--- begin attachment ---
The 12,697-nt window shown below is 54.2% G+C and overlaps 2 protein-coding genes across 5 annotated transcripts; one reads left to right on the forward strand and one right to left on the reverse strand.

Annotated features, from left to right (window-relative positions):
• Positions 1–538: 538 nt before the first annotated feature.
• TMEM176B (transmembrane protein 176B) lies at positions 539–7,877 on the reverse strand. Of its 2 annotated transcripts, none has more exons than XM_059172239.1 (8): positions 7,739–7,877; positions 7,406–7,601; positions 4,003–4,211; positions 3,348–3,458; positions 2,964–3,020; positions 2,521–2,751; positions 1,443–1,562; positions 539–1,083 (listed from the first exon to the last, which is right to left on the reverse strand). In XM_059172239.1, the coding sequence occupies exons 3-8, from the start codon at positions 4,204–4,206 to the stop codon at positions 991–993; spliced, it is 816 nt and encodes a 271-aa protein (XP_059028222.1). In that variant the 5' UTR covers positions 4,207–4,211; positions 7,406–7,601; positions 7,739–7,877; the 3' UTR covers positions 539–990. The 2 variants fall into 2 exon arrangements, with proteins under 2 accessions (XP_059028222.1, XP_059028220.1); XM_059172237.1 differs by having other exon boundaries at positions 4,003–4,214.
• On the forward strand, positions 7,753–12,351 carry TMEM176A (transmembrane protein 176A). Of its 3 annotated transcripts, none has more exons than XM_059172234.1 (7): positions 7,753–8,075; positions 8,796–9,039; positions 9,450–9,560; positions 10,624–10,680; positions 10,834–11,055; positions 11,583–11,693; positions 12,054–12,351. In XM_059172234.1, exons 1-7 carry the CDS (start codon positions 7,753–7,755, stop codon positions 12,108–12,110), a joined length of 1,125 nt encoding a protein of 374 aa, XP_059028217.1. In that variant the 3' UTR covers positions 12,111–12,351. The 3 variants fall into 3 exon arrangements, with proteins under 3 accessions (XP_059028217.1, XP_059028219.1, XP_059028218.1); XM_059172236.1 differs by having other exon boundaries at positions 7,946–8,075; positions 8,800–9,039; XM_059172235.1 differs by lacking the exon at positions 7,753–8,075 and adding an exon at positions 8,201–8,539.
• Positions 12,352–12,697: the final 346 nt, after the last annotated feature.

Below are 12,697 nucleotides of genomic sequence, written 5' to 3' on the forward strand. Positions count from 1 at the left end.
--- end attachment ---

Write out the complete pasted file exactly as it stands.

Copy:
The 12,697-nt window shown below is 54.2% G+C and overlaps 2 protein-coding genes across 5 annotated transcripts; one reads left to right on the forward strand and one right to left on the reverse strand.

Annotated features, from left to right (window-relative positions):
• Positions 1–538: 538 nt before the first annotated feature.
• TMEM176B (transmembrane protein 176B) lies at positions 539–7,877 on the reverse strand. Of its 2 annotated transcripts, none has more exons than XM_059172239.1 (8): positions 7,739–7,877; positions 7,406–7,601; positions 4,003–4,211; positions 3,348–3,458; positions 2,964–3,020; positions 2,521–2,751; positions 1,443–1,562; positions 539–1,083 (listed from the first exon to the last, which is right to left on the reverse strand). In XM_059172239.1, the coding sequence occupies exons 3-8, from the start codon at positions 4,204–4,206 to the stop codon at positions 991–993; spliced, it is 816 nt and encodes a 271-aa protein (XP_059028222.1). In that variant the 5' UTR covers positions 4,207–4,211; positions 7,406–7,601; positions 7,739–7,877; the 3' UTR covers positions 539–990. The 2 variants fall into 2 exon arrangements, with proteins under 2 accessions (XP_059028222.1, XP_059028220.1); XM_059172237.1 differs by having other exon boundaries at positions 4,003–4,214.
• On the forward strand, positions 7,753–12,351 carry TMEM176A (transmembrane protein 176A). Of its 3 annotated transcripts, none has more exons than XM_059172234.1 (7): positions 7,753–8,075; positions 8,796–9,039; positions 9,450–9,560; positions 10,624–10,680; positions 10,834–11,055; positions 11,583–11,693; positions 12,054–12,351. In XM_059172234.1, exons 1-7 carry the CDS (start codon positions 7,753–7,755, stop codon positions 12,108–12,110), a joined length of 1,125 nt encoding a protein of 374 aa, XP_059028217.1. In that variant the 3' UTR covers positions 12,111–12,351. The 3 variants fall into 3 exon arrangements, with proteins under 3 accessions (XP_059028217.1, XP_059028219.1, XP_059028218.1); XM_059172236.1 differs by having other exon boundaries at positions 7,946–8,075; positions 8,800–9,039; XM_059172235.1 differs by lacking the exon at positions 7,753–8,075 and adding an exon at positions 8,201–8,539.
• Positions 12,352–12,697: the final 346 nt, after the last annotated feature.

Below are 12,697 nucleotides of genomic sequence, written 5' to 3' on the forward strand. Positions count from 1 at the left end.